Then, as he or she is about to take the first sip, ask about the latest apps and social media platforms students are exploring. 

Most youth pastors will have a good sense for what students are into (Snapchat and Instagram, for example) and what students no longer really care about. (Facebook is still a thing?)

A little story for you: Facebook came out when I was in college. At that time, you had to be in college to get an account. If your e-mail address didn’t end with .edu, you were out of luck. Facebook became an insanely successful way for students to connect, and it very quickly grew out from its college-students-only roots.

Teenagers and young adults were the next to jump on the Facebook train. They created profiles and shared pictures. Then, after a couple of years, something unexpected happened.

I got a friend request from my mom.

I love my mom, and I actually enjoy being Facebook friends with her. Where else can she “like” all of the photos of her grandkids? (And I mean all.) But for teenagers, Facebook became a place for parents—it was no longer a place just for them and their friends. And so they fled.

At a recent youth group gathering, we asked our high schoolers to raise their hands if they had a Facebook profile. Not a single hand went up.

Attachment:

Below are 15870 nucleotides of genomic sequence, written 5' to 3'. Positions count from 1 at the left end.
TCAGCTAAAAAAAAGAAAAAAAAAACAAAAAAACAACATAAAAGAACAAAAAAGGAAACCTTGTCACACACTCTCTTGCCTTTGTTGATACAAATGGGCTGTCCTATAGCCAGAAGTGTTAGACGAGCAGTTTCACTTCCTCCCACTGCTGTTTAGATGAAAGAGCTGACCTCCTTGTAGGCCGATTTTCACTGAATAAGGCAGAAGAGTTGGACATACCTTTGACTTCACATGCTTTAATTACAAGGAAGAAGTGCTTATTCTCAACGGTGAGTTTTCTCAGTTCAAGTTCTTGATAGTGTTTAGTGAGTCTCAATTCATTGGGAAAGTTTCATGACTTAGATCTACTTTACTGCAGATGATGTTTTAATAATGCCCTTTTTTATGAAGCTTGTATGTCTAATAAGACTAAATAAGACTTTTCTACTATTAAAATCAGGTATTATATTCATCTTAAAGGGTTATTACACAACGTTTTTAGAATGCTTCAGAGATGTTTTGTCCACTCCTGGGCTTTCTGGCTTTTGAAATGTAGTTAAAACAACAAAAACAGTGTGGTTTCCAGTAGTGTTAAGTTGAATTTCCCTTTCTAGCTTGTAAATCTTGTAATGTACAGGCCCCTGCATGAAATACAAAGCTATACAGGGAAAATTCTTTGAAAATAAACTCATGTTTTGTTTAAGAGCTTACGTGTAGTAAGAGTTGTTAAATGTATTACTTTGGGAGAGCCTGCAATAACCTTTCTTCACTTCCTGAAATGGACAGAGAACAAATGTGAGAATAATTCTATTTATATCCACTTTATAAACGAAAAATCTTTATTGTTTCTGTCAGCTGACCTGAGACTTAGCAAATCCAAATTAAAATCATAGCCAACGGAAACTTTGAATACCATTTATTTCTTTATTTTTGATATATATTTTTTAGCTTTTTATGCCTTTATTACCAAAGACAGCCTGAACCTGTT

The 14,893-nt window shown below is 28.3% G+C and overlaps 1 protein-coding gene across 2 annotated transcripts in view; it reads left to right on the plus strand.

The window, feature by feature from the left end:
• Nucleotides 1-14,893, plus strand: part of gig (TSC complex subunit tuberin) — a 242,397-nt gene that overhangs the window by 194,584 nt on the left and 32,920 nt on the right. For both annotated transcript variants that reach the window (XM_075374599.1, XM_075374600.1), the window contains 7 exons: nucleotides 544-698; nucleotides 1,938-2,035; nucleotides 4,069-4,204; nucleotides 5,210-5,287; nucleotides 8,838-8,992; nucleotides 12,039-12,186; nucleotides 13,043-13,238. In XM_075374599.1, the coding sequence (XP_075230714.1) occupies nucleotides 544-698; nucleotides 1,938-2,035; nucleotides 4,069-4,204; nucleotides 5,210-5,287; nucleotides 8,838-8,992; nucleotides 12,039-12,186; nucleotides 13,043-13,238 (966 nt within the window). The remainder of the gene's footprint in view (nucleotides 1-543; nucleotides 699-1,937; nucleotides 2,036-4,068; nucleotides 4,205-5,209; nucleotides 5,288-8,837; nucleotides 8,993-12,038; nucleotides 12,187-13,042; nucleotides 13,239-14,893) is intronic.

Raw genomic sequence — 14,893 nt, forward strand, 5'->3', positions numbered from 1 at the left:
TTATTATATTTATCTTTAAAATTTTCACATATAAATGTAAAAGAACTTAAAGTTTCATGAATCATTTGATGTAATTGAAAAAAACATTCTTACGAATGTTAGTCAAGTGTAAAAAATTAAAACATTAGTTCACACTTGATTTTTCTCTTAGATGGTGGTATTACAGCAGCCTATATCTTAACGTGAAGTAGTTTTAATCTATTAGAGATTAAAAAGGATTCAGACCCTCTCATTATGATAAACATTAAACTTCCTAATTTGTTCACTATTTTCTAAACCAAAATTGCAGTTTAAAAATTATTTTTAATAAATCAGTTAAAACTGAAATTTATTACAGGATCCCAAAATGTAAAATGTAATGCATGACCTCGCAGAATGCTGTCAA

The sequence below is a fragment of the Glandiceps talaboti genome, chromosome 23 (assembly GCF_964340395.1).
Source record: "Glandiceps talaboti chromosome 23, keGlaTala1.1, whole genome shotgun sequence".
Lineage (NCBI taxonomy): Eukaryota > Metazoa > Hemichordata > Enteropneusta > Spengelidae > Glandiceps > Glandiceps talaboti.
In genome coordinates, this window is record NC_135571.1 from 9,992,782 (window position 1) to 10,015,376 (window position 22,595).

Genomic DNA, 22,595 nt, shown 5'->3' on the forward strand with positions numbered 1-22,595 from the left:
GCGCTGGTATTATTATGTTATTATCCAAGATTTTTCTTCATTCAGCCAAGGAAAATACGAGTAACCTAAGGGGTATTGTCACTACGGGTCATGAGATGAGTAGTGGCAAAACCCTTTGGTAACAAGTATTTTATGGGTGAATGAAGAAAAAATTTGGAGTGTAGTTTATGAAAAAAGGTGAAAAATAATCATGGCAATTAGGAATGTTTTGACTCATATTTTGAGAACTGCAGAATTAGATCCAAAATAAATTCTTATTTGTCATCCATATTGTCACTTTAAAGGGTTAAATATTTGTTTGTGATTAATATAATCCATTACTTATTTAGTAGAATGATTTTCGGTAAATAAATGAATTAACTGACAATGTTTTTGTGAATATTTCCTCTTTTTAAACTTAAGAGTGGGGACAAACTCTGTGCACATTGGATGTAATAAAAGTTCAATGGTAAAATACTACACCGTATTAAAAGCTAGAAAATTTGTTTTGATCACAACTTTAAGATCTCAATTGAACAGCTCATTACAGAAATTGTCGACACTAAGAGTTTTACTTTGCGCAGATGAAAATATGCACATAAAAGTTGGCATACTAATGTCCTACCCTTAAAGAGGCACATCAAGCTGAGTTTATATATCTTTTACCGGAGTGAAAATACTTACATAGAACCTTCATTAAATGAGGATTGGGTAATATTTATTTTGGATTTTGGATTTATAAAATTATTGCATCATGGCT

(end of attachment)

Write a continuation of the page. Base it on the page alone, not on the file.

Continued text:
This speaks to a general truth about teenagers and social media: teenagers want a place where they can connect with their friend—a place without parental oversight. And they’ll keep looking for it in the newest apps and social media inventions.

As a parent, your job is to know which of these platforms provide a healthy environment for independence and which should be avoided. 

For instance, Instagram is a photo-sharing site that allows comments and “likes.” Snapchat, on the other hand, allows users to send videos that automatically delete after they’re viewed. Which of these apps provides a better environment for healthy independence? And which may encourage youth to engage in damaging behavior? It’s the parents’ responsibility to provide social media boundaries for their teenagers.